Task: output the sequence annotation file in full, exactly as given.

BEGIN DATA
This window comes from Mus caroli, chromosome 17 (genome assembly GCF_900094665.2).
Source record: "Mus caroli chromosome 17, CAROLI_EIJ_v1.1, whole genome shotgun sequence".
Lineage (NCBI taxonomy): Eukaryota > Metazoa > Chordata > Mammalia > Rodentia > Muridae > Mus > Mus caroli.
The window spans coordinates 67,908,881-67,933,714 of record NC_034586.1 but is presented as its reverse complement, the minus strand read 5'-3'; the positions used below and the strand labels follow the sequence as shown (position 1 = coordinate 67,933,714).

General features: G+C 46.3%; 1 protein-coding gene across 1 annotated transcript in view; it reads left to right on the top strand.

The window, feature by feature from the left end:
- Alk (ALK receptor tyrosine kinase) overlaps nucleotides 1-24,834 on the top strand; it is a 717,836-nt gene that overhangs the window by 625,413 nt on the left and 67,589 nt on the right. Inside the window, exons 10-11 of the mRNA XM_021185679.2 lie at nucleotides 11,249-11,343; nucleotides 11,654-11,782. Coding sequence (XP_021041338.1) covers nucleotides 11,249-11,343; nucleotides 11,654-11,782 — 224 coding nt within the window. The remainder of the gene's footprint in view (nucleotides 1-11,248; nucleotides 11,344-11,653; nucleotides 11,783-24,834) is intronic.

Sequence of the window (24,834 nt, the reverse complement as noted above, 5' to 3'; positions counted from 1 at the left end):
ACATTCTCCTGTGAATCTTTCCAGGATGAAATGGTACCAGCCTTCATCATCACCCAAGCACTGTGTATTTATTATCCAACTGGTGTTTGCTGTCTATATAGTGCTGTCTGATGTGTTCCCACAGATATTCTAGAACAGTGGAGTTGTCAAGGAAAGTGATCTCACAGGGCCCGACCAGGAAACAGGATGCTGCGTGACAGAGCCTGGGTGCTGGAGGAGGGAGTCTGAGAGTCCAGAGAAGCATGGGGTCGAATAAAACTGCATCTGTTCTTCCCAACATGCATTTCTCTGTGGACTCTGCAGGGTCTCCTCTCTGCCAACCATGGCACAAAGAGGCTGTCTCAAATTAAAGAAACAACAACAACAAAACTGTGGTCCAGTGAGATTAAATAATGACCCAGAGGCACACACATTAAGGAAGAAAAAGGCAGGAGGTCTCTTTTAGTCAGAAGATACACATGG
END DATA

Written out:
This window comes from Mus caroli, chromosome 17 (genome assembly GCF_900094665.2).
Source record: "Mus caroli chromosome 17, CAROLI_EIJ_v1.1, whole genome shotgun sequence".
Lineage (NCBI taxonomy): Eukaryota > Metazoa > Chordata > Mammalia > Rodentia > Muridae > Mus > Mus caroli.
The window spans coordinates 67,908,881-67,933,714 of record NC_034586.1 but is presented as its reverse complement, the minus strand read 5'-3'; the positions used below and the strand labels follow the sequence as shown (position 1 = coordinate 67,933,714).

General features: G+C 46.3%; 1 protein-coding gene across 1 annotated transcript in view; it reads left to right on the top strand.

The window, feature by feature from the left end:
- Alk (ALK receptor tyrosine kinase) overlaps nucleotides 1-24,834 on the top strand; it is a 717,836-nt gene that overhangs the window by 625,413 nt on the left and 67,589 nt on the right. Inside the window, exons 10-11 of the mRNA XM_021185679.2 lie at nucleotides 11,249-11,343; nucleotides 11,654-11,782. Coding sequence (XP_021041338.1) covers nucleotides 11,249-11,343; nucleotides 11,654-11,782 — 224 coding nt within the window. The remainder of the gene's footprint in view (nucleotides 1-11,248; nucleotides 11,344-11,653; nucleotides 11,783-24,834) is intronic.

Sequence of the window (24,834 nt, the reverse complement as noted above, 5' to 3'; positions counted from 1 at the left end):
ACATTCTCCTGTGAATCTTTCCAGGATGAAATGGTACCAGCCTTCATCATCACCCAAGCACTGTGTATTTATTATCCAACTGGTGTTTGCTGTCTATATAGTGCTGTCTGATGTGTTCCCACAGATATTCTAGAACAGTGGAGTTGTCAAGGAAAGTGATCTCACAGGGCCCGACCAGGAAACAGGATGCTGCGTGACAGAGCCTGGGTGCTGGAGGAGGGAGTCTGAGAGTCCAGAGAAGCATGGGGTCGAATAAAACTGCATCTGTTCTTCCCAACATGCATTTCTCTGTGGACTCTGCAGGGTCTCCTCTCTGCCAACCATGGCACAAAGAGGCTGTCTCAAATTAAAGAAACAACAACAACAAAACTGTGGTCCAGTGAGATTAAATAATGACCCAGAGGCACACACATTAAGGAAGAAAAAGGCAGGAGGTCTCTTTTAGTCAGAAGATACACATGG